Groundwork for vaccination

By Dr Mark Cheong Wing Loong
School of Pharmacy 

The world is collectively holding its breath for the COVID-19 vaccine. It is estimated that between 85% and 90% of the population will need to be vaccinated to end the COVID-19 pandemic and for normal life to resume. Progress on the development of a vaccine has been encouraging. According to the Coalition for Epidemic Preparedness Innovations, 73 vaccine candidates are being explored, while five have already entered clinical trials.

While it is true that a vaccine cannot come soon enough, it is also vital that Malaysia spends this time to prepare for mass vaccination of the public when it becomes available. To do so, the government must ensure that the vaccine is available, accessible and does not fall victim to misinformation.

There is a legitimate concern that Covid-19 vaccines may go to the highest bidder unless sufficient global diplomatic and advocacy efforts are made to ensure equal distribution to all. Malaysia, therefore, needs to work with other low- and middle-income countries to ensure that firm rules are set on intellectual property rights, pricing, supply and manufacturing of the vaccine. International collaboration rather than nationalistic competition is important here. These efforts will ensure that the vaccine will be affordable enough for the government to secure a sufficient supply for its population.

In the longer term, Malaysia will also have to consider mobilising its local drug manufacturing capabilities through public-private partnerships to produce affordable vaccines. The intellectual property rules for Covid-19 vaccines must facilitate rather than prevent this.

Malaysia also needs to lay the groundwork to ensure the public’s ability to access the vaccine. There are two aspects to accessibility that we have to prepare for. The first is logistics. Public healthcare officials need to learn from the challenges involved in conducting screening tests and the distribution of masks to the public to develop a strategy for mass vaccination. Partnerships with the private healthcare sector, especially primary care clinics and pharmacies, will be vital to ensure coverage of the entire population. Community-based and mobile healthcare providers should also be engaged to reach people who are unable to leave their homes easily.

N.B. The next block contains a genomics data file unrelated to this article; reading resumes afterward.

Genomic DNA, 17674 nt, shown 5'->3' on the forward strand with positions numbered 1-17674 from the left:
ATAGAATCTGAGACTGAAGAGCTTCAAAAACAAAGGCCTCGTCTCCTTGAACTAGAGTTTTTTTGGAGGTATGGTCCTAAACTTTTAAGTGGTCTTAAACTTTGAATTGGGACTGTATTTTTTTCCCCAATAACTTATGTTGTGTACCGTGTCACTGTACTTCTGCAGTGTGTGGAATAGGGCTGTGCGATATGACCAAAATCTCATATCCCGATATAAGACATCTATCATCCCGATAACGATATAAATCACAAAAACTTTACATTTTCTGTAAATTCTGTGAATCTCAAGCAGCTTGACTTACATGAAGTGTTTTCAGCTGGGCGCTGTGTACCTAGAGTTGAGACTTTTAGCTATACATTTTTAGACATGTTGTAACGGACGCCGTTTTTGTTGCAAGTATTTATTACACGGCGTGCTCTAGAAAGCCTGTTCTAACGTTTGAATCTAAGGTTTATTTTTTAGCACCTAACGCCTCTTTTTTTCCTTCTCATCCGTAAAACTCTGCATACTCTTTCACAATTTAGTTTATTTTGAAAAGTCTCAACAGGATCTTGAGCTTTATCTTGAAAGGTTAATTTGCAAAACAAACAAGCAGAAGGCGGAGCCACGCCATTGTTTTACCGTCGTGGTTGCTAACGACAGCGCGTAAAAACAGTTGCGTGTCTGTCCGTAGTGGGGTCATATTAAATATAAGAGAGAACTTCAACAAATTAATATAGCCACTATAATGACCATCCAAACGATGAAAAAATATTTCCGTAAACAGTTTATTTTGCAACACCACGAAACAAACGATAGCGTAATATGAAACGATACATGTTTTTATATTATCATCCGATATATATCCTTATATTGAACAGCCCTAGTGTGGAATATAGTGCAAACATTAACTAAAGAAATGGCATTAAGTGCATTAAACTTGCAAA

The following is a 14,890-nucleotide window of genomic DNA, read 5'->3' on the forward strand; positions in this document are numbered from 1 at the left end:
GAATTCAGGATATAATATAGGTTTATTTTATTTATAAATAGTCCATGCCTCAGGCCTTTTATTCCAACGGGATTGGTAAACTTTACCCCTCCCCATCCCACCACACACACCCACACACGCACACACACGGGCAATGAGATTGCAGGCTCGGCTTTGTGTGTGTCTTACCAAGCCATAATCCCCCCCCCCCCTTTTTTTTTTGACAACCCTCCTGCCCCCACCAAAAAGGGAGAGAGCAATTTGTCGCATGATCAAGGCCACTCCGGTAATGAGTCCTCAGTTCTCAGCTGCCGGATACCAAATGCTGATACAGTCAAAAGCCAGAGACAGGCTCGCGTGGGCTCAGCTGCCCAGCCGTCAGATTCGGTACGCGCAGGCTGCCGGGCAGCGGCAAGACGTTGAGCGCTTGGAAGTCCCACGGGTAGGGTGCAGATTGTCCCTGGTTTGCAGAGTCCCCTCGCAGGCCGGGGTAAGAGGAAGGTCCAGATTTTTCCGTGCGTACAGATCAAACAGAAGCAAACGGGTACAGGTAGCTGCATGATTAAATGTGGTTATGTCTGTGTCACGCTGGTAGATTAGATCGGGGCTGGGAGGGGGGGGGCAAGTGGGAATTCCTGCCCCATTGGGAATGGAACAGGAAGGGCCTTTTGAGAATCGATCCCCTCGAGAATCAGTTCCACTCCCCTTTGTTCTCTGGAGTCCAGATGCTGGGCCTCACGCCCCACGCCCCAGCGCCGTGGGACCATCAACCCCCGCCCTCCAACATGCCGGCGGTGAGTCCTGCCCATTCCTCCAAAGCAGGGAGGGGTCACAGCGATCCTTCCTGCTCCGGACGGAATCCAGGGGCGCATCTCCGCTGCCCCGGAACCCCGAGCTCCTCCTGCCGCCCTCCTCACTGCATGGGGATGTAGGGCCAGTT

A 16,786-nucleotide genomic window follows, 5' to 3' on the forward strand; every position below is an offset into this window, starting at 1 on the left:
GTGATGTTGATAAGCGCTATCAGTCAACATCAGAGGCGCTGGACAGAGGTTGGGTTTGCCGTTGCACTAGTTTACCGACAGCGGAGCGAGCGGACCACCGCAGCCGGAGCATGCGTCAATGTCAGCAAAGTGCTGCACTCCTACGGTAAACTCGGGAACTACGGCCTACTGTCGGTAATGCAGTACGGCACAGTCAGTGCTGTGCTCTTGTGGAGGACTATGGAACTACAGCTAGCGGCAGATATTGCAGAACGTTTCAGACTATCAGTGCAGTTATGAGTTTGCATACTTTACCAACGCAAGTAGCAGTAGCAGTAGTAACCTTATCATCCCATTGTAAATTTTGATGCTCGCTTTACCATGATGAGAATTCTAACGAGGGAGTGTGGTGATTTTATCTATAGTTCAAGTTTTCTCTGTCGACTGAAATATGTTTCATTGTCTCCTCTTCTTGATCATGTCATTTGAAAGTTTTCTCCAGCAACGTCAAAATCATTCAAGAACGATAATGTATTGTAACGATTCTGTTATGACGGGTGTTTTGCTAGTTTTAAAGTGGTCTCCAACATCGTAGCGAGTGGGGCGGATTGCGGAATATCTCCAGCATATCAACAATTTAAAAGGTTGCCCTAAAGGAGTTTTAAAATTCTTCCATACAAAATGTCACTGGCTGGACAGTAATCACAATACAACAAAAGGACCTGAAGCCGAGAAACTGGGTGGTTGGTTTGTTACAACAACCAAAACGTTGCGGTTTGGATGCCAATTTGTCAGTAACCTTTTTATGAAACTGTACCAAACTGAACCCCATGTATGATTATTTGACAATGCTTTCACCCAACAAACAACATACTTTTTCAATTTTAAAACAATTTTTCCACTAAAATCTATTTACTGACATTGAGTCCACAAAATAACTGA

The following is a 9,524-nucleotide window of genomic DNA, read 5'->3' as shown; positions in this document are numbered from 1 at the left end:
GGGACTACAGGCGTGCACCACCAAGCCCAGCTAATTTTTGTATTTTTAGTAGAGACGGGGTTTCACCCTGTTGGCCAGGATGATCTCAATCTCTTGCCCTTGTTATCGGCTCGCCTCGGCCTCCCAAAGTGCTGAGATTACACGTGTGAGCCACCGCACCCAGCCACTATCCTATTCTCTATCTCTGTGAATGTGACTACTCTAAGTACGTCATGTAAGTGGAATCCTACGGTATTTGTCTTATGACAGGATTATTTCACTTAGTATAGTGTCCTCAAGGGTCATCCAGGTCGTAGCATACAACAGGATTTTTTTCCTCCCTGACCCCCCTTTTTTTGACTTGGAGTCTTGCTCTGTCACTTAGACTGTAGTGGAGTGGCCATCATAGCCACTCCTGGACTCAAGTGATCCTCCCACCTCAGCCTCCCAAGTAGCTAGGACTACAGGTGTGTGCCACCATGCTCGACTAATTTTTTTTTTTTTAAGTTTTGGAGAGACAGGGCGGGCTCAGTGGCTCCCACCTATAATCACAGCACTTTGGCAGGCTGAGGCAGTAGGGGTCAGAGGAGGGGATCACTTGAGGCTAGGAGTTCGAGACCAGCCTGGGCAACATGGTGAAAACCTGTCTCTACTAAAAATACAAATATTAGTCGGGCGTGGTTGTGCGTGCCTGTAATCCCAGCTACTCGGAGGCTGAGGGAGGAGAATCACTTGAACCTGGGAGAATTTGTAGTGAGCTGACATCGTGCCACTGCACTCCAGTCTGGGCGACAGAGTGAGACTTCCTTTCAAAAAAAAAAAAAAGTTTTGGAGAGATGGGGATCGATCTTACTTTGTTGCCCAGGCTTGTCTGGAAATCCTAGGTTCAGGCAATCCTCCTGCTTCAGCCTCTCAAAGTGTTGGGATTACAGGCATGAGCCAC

The second aspect is the affordability of the vaccine. The cost of vaccinating the entire population must be considered as a prerequisite investment to restart the Malaysian economy and also protect public health. A public-private partnership also needs to be worked out where the vaccine can be provided to the public for free, with only minimal costs of administration and logistics to be borne by the government.

Lastly, there is no assurance that the public will unanimously accept a Covid-19 vaccine when one is available. There will likely be concerns about the vaccine’s origins, its safety and side effects, especially on children, as well as the halal status. The government, healthcare organisations and all healthcare professionals will need to address these concerns actively and dispel any misinformation that may give rise to anti-vaccine sentiments.

Having a vaccine will not be enough; only the successful vaccination of the population will allow us to emerge victorious against Covid-19.